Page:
I think that a thing I tend to do when I'm watching movies is to appropriate the identity of the main character. I like good guys and bad guys like anyone else, but it goes deeper than that. I tend to see the action from their point of view. Thus, my high school view of the movie saw Lawrence as a somewhat one-dimensional hero figure, doing what it takes to carry the banner of civilization. This time around, I felt the irony and had much more mixed feelings about Lawrence.

Does Lawrence go native, or is he a colonialist in tribal clothing? I definitely think he lost the plot along the way. His final great act was the slaughter of defenseless people. His friend, Sherif Ali, throws the words Lawrence said the first time they met, about the barbarity of the Arab people, back in his face.

So has Lawrence finally been mastered by the desert he loved, assimilating, or is he finally showing his true foreignness? Certainly Lawrence's psychotic response can't be separated from his torture at the hands of the Turks. The epilogue with Prince Faisal and General Allenby suggests that he was being manipulated into his crusade, along with the sidewise remarks about what happened to Lawrence when he met the English general.

The score is epic and the theme is classic, but one thing I noticed was that the levels went from soft to loud pretty quickly. A modern movie might take more care to balance things toward the middle. Also, that theme is used over and over again, inevitably.

The cast is incredible. I was not aware that Obi-Wan Kenobi was in this movie, or Mr. "Round up the usual suspects" Claude Rains. Jose Ferrer, Anthony Quinn, Omar Sharif, and on and on. And of course, Peter O'Toole was awesome. One striking absence is any significant female role.

Finally, during the intermission, the word "entr'acte", which is French for "intermission", was spelled "entre'e acte". This is probably the stupidest misspelling of French I have ever seen.

When you have a good solid block of time, hie thee to the video store and check it out. Incidentally, our nearby video store is closing. I advise that you go see a real live video store before they all become Blockbuster, and then they all disappear.

A tale of two cities

Yesterday, the family went to the city park, a large area with the Denver Nature & Science Museum, a planetarium, the Denver Zoo, and a couple of tiny lakes. It was balmy and breezy, mid-70s. We took pictures and enjoyed the geese after wandering through some incredibly busy parking lots looking for a spot.

Today, we have a couple of inches of snow and more on the way.

Sarah will put up pictures sooner or later.

Saturday, March 01, 2008

Same Mistakes

Another song is up, in the Music by Dan sidebar to the left. If someone cannot access these songs, please let me know. I have been hosting them on a account, which I would not expect to cause any problems.

I seem to be able to do about one recording per night, but of course my nights are not always free.

This song is by Jon Brion, an amazing musician. He does a lot of film scores nowadays, including I Heart Huckabees and Eternal Sunshine of the Spotless Mind, which is how I first heard his name. He also produced Fiona Apple's "Extraordinary Machine" album, along with Kanye West's "No Registration". On top of that, he has a standing gig at Largo, acoustic club par excellence.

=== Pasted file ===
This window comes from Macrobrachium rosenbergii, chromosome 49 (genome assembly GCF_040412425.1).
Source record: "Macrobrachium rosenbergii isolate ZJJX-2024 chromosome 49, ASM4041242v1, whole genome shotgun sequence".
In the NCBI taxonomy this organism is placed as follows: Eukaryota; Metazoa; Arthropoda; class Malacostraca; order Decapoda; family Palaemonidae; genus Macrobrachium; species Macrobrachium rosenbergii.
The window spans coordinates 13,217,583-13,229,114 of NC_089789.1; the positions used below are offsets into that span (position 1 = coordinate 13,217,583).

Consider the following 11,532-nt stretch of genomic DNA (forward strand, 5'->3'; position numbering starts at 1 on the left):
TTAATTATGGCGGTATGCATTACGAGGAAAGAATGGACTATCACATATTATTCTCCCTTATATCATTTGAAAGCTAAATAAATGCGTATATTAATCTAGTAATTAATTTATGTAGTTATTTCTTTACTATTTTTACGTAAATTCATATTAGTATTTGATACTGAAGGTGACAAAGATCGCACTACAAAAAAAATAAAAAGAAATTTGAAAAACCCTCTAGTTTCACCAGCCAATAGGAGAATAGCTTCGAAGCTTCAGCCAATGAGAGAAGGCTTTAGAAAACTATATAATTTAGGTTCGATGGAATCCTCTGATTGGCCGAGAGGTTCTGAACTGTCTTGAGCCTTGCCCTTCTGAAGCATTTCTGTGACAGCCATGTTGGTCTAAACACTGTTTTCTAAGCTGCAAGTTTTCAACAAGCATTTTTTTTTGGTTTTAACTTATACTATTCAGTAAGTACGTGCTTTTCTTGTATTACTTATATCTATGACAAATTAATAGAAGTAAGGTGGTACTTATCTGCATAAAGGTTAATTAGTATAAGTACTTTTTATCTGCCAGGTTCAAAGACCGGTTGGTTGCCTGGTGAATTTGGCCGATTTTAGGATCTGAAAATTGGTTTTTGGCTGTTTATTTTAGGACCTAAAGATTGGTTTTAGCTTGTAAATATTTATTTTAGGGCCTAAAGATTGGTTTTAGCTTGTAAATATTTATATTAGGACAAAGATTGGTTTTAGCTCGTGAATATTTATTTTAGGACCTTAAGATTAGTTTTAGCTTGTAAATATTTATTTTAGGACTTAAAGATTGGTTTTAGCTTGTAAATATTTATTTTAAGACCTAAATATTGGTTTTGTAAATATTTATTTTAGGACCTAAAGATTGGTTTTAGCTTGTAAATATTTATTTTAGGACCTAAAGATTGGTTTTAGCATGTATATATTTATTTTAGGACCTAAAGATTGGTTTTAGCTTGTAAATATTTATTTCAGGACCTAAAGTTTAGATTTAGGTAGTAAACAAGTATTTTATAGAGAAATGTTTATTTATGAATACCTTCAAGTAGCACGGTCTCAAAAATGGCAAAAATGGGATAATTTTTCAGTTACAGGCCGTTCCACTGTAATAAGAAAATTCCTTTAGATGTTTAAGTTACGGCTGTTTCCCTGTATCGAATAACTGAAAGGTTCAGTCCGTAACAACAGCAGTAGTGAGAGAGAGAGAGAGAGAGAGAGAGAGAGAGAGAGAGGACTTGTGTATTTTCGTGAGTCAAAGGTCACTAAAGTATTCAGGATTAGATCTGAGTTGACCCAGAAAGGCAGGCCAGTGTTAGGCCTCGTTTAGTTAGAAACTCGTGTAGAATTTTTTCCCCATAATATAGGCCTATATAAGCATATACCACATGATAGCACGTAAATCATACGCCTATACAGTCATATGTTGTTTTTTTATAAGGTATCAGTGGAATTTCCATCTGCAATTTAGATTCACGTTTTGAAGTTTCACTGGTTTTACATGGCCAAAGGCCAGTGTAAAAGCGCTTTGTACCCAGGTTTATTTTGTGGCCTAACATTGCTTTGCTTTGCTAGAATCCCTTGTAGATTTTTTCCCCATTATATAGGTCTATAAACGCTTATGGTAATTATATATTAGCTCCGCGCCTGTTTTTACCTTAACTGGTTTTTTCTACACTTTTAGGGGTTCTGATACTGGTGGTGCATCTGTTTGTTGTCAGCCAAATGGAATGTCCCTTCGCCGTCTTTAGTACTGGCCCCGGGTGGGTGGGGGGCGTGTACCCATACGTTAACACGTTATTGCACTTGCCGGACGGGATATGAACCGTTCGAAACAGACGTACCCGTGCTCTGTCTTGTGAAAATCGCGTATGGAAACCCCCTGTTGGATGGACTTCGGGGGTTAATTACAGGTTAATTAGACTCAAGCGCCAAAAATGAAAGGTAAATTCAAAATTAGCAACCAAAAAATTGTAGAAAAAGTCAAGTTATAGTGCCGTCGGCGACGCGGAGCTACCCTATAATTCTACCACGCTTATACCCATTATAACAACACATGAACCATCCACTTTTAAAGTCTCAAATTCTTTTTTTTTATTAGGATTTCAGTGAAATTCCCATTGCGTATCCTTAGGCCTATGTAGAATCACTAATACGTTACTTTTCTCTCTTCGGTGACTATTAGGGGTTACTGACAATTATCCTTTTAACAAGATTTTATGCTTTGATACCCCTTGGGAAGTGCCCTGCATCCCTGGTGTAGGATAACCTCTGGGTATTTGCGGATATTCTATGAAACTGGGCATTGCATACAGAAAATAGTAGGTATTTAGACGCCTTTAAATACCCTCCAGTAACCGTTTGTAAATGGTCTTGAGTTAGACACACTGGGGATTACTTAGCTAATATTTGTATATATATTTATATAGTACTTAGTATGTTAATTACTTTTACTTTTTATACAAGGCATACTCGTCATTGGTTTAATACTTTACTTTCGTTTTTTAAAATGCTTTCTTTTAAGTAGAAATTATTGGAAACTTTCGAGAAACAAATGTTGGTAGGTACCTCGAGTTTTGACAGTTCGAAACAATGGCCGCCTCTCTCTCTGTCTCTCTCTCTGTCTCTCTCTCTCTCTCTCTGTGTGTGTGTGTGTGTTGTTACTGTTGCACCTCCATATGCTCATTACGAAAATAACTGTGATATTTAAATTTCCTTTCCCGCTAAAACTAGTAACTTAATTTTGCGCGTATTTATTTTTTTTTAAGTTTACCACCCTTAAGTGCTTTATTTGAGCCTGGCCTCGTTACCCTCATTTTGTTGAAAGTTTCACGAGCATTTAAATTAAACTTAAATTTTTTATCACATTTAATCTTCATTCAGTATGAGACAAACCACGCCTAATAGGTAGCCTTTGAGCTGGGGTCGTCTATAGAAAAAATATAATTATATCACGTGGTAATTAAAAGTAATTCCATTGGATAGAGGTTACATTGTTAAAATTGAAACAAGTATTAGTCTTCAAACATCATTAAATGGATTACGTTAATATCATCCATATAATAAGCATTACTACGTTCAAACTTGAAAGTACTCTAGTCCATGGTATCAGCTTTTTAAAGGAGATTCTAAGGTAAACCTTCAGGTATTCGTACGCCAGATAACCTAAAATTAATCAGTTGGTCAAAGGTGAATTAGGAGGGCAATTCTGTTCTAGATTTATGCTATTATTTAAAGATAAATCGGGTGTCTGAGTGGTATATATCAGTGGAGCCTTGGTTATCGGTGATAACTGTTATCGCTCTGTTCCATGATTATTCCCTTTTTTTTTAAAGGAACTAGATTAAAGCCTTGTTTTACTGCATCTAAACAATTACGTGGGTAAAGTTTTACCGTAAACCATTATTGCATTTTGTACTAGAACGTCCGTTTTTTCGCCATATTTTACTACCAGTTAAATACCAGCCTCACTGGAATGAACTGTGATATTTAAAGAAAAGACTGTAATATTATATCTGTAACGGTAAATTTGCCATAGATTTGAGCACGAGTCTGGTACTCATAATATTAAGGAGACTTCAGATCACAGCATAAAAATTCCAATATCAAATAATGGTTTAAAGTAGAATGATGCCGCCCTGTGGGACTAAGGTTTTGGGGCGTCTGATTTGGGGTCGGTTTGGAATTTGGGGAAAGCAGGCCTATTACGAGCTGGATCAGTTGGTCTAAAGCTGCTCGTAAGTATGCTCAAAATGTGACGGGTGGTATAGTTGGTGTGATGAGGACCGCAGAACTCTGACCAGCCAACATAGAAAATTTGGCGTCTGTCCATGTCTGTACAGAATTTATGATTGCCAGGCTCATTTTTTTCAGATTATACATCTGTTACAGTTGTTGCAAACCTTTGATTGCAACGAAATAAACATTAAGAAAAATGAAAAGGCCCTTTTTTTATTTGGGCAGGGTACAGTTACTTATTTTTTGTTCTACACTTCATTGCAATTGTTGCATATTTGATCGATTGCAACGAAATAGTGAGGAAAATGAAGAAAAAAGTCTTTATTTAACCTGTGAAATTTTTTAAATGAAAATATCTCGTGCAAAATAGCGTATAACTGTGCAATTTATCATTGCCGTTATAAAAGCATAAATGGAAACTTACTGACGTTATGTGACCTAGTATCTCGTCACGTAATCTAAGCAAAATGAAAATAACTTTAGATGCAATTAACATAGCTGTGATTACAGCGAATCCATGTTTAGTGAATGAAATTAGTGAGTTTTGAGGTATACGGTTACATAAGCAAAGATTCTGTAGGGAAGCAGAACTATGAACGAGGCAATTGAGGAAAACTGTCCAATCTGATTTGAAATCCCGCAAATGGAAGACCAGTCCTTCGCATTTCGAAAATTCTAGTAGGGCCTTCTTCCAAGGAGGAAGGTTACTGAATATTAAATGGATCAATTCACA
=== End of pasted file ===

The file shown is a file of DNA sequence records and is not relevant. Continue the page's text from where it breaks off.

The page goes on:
It's my third crack at the song (and there were about fifteen takes on the bridge vocal). Be glad the first ones are not on the internet. I don't know why I love this song so much. I think I like how it sneaks up on you. I like how the chorus is always the same but is constantly changing interpretation. I like the power of memory, the remorse, the chance to start again, the conflicting emotions.

The main guitar effect is distortion, but pretty clean unless I play just loud enough to break into fuzzy. I saved the settings for further study. The clean sound is just a little chorus. Not much to it really. I was a little surprised that I could play it high as a little lead and low as a little bass. This guitar effects pedal is so cool.

Overall, I think this song sounds a little fuller and better than the other ones. Also, it's louder. I need to consider going back to balance volume levels for all the songs in the player. Or just make enough songs that the old ones kind of fall off the bottom ("retire").

I am getting up to speed on the Netflix prize. The idea is to improve on the Netflix movie recommendation engine. You're basically given ratings for 17000+ movies by about half a million Netflix users, then told to predict their ratings for other movies. First prize is ONE MILLION DOLLARS. Yearly prizes of $50000 for the current leader.

There are many other people kicking around ideas. I think I will do it as a hobby at first, then slowly become obsessed with it. It is machine learning and data mining, and I have been trained to hack my way through such jungles.

I am two-thirds of the way up Mt. Baroque Cycle. The Confusion was, once again, well worth all 800 hardback pages. It is made for people like me (hackers who like history, science, romance, and tales of derring-do). Not for kids, but it is for you. The last volume is The System of the World. I'm starting it tonight.